Insufficient response to health contingency of entrepreneur -A common mistake among SMEs in India

ontingent events like terminal illness of entrepreneur are dealt with ad-hoc approach among SMEs in India leading to the spectre of struggle and messy financial crisis for families to bear.

I came across a story of entrepreneur recently in Bangalore who died after prolonged illness. Two years back he was detected with a brain tumour and was operated upon.

However, he could not recover fully from the problem. He had been suffering from various related ailments for which he was under treatment. Hs business was well established and flourishing when he was detected with the problem. The revenue was stable and the industry in which he was operating having fairly stable outlook.

After his death, his wife joined the business. She did not have any inkling of business, except during last few days she was introduced to financial aspects of the business by her late husband.

However managing the business is more than that. She had to take quick decisions on production, procurement, revenue, recovery of dues etc. There are many issues to deal with which she was not trained to. She counted on one of their relatives who was working in the factory; however not much of help.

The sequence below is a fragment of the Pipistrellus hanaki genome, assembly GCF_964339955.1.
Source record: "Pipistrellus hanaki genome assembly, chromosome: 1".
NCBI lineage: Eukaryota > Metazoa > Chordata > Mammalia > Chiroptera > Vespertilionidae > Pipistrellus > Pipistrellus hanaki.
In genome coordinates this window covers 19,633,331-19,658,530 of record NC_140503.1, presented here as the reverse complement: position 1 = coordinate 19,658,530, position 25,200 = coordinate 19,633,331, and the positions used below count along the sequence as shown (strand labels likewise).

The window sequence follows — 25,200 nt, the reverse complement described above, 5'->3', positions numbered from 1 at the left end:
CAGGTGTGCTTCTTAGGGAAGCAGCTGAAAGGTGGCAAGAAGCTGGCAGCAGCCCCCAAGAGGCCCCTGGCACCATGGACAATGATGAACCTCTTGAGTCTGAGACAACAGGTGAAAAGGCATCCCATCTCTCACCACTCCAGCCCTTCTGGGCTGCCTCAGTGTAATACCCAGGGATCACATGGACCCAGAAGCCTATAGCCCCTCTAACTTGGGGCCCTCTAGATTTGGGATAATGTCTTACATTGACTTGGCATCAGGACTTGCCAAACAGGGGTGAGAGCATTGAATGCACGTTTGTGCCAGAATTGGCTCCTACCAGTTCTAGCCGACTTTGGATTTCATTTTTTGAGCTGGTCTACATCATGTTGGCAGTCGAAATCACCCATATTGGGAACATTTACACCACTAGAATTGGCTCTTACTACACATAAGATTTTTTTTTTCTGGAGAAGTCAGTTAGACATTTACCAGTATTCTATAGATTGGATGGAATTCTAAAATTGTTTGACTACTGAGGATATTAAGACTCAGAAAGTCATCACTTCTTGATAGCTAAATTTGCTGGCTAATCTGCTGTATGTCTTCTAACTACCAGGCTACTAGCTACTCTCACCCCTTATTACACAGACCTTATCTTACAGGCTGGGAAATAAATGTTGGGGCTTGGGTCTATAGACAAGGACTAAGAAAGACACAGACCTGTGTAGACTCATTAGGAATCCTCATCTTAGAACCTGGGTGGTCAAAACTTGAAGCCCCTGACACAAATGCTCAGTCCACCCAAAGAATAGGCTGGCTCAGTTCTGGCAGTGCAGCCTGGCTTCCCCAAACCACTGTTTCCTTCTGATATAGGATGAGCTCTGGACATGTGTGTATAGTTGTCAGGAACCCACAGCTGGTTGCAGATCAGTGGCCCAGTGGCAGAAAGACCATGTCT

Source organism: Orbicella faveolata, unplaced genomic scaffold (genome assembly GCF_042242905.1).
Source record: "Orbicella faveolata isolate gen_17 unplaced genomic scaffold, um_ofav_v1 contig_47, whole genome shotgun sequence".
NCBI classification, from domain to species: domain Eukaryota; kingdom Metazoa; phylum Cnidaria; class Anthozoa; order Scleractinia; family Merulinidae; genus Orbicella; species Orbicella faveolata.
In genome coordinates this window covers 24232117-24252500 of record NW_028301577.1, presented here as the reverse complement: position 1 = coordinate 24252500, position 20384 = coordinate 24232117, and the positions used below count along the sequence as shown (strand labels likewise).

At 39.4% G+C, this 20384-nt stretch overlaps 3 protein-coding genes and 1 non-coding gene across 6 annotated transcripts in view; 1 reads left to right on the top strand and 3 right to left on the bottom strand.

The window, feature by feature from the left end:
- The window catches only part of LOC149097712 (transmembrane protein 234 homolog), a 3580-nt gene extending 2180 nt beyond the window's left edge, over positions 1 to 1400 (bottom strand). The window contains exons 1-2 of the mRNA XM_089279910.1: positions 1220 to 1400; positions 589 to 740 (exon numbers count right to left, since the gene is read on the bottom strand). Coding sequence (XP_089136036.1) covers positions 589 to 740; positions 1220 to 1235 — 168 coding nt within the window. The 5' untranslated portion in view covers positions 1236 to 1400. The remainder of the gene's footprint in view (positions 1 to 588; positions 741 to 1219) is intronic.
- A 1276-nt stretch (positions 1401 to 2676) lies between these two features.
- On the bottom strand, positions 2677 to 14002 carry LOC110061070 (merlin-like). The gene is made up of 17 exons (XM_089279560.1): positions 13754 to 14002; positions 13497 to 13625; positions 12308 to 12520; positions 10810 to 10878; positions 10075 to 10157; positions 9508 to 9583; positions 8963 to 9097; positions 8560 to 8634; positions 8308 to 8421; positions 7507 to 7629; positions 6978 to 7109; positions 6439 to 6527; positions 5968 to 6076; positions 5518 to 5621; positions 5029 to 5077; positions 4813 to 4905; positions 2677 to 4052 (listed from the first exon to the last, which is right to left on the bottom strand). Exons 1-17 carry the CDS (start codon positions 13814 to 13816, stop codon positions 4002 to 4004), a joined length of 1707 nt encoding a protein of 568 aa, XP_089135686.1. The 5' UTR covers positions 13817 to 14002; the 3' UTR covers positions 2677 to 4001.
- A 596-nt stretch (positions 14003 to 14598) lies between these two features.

Despite best efforts & sincerity, stable market outlook and fairly well-established reputation, she could not withstand the pressure and the business started declining. She failed to get the grip on the business and frustration was rising.

Good employees started feeling insecure and begin to leaving the company. The end result is -the company which was built from scratch became a burden on her and she had to close down the business.

In our previous blog- Planning for growth: How prepared you are?– we had emphasised how important it is to have a contingency plan for SMEs in India. Contingent events are seen at lower probability but a threat to business and in turn to the family if seen. In such circumstances, unprepared spouse and family members are often left in a  precarious situation of intense business responsibility after the sudden death of owner and rarely know how to handle it

What went wrong in this case?

When he was detected with illness, he should have acted prudently with regard to business. His wife joined to assist in meeting the contingent needs than assigned with any responsible role. She remained a mute spectator most of the time.

He has not altered the business practice by an inch- he remained to play a key role. No standardisation of processes was taken up so as to help others to take up the role in his absence. No thought on restructuring, identifying key roles and people for carrying out in his absence.  The business had been continued as in the past.

When he died, wife had to step in without much preparation. Fear and lack of confidence in the employees started catching her and the momentum was lost during the precious period of transition.

How could the situation have been managed better?